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I did it.

Just a few short days ago, I graduated. Parchment in hand, I set foot not only across a makeshift stage, but also into the world as a freshly bloomed alumni. Does that feel as weird to hear as it does to say?

Time, as I’ve talked about before, is such an interesting concept. Man-made, it sets the pace for our lives, keeping track of virtually all aspects that make up who we are. It even dictates and cultivates its own set of vocabulary, it’s own linguistic rules and regulations. Think about it–without time, where would we all be? Words such as yesterday, today, and tomorrow wouldn’t exist. The days of the week, our months, our minutes, our seconds, our hours–all would cease to be. Not only that, but even phrases as “the early bird catches the worm” or “beating the clock” would mean nothing. Crazy, isn’t it?

You know, I once read a book about the man who invented time. It was a fiction novella, of course, but the lesson it provided me with was anything but. The story followed the lives of several individuals, all of whom time had, for lack of a better term, screwed over in more ways than one. The father of time witnesses these individuals’ distress over their lifetimes, and comes to realize that his creation of time and measuring our existence on this planet was more of a hinderance than a crucial aid. While the characters of the book inevitably deal with time’s harsh blows in their own individual ways (with some taking much more serious measures than others), the novel’s message is that time, as much as we loath it, exists and must be perceived as a precious thing.

But the book got me thinking. What is time, really? They say as we get older, time goes faster, and boy, do I believe it. How am I 23 already? How have I graduated university? Sometimes, I just wish I could stop time, you know? Live in that moment. Go back to periods of my life that brought me joy. But then other times, all we want is for time to hurry the hell up and go faster already. We can never be satisfied. But isn’t that just so human?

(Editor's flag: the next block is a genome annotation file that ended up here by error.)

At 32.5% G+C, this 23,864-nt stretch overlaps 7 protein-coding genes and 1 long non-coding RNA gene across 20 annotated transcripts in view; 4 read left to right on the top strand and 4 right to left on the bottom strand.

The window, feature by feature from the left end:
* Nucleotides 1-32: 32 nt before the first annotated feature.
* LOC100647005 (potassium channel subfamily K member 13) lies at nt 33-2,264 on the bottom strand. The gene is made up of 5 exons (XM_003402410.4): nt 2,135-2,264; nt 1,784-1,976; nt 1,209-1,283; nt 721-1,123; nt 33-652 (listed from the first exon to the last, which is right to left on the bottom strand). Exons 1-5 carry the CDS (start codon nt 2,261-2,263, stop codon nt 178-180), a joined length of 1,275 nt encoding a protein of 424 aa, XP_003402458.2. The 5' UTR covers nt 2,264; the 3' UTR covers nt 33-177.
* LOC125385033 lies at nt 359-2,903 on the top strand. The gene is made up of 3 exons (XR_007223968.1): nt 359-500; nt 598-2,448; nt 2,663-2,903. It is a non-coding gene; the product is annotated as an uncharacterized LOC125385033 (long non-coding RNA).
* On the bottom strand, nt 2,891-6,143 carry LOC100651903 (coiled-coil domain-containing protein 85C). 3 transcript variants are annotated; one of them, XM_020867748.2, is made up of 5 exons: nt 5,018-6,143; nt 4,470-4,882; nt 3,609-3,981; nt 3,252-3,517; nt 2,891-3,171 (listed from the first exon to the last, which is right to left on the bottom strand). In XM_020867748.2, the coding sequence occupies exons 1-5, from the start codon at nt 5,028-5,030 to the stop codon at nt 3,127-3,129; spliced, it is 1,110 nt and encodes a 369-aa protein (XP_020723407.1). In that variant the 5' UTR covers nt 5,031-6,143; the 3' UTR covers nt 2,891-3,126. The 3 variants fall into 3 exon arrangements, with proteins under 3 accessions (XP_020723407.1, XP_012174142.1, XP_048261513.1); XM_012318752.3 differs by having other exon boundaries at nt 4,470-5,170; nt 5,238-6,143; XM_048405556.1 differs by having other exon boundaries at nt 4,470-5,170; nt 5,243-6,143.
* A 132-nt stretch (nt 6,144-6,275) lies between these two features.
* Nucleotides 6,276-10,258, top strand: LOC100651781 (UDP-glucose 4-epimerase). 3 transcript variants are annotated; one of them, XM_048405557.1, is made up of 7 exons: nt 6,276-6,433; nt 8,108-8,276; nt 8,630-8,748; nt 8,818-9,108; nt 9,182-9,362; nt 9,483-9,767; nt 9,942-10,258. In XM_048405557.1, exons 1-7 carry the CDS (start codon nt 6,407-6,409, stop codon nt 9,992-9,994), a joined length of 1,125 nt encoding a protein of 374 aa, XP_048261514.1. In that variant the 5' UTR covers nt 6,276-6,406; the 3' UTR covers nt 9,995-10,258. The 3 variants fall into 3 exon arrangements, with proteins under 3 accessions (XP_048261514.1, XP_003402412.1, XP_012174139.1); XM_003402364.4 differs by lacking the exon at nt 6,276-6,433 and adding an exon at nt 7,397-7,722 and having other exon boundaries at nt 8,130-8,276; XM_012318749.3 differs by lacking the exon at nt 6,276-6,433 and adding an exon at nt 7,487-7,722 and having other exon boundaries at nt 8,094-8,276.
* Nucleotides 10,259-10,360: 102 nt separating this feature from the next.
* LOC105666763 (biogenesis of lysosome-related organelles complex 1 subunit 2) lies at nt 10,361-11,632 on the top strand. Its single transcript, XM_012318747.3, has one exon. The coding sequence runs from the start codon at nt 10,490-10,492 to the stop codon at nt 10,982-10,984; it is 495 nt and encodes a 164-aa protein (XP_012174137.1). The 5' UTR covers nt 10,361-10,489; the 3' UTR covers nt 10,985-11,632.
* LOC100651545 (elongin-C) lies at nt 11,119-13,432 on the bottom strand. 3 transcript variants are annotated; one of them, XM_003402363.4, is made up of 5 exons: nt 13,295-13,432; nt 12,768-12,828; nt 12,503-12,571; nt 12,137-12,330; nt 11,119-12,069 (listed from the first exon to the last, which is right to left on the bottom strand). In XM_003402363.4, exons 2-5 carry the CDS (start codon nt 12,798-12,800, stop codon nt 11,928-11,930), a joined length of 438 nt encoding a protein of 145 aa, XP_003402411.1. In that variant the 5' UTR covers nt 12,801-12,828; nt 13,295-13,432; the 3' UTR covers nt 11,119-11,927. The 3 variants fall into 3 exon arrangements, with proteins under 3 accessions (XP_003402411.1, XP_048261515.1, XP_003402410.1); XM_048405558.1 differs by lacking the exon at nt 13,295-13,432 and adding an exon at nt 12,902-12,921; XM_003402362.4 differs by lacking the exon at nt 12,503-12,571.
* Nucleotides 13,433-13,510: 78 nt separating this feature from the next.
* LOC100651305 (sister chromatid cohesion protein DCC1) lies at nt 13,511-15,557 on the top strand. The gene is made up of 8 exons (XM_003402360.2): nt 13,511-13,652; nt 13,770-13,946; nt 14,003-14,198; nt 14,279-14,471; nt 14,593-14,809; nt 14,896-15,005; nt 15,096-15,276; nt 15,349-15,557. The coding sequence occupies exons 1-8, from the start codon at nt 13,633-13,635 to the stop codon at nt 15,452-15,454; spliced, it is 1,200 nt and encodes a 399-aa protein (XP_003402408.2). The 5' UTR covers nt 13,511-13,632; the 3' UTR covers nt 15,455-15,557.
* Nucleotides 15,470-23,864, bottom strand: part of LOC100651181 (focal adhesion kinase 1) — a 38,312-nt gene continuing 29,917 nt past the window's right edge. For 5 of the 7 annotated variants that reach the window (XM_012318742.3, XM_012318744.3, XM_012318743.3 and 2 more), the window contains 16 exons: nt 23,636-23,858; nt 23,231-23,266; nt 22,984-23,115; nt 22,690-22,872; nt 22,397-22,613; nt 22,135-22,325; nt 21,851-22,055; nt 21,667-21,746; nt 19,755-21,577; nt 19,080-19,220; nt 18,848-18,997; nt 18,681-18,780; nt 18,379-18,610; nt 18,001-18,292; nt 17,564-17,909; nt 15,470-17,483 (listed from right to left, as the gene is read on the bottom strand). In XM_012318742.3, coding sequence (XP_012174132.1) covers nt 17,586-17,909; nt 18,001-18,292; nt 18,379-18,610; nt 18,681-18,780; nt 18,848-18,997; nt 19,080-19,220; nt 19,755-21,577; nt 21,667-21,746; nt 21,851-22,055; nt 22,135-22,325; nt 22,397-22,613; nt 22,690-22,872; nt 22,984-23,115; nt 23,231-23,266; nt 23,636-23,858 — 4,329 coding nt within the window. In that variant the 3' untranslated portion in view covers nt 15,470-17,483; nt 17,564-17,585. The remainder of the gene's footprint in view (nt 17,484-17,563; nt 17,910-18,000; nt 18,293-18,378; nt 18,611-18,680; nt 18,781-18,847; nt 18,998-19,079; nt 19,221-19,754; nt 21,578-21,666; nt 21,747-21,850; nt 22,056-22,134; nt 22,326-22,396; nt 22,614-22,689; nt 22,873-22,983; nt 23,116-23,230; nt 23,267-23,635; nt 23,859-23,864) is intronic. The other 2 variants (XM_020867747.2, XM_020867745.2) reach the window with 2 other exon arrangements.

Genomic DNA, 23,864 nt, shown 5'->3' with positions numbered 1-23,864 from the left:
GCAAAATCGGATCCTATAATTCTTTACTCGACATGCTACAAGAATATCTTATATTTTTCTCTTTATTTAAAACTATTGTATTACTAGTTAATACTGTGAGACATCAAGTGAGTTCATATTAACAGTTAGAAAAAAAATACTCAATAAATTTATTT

The book’s message is exactly that: we always want time to act in our favour, but we never want to acknowledge it for what it is. Hours and days pass by at the same rate. Even if it seems long or short or somewhere in between, there are only 24 hours in a day. We may graduate, travel, work, live, play, or whatever it is we do with our time, but it is precious, and unlike that cheesy Adam Sandler (*shudder*) movie, we don’t have a magic remote control to stop, pause, rewind, or play when we feel the time calls for it.

In just the same way, I only had 15 seconds on that stage to transition from student to graduate. But it was those 15 seconds that changed me. Because time is a funny, wonderful, terrifying, unstoppable force that we cannot control. But we can control how we enjoy it and revel in its splendour.

Until next time,

Jasmine

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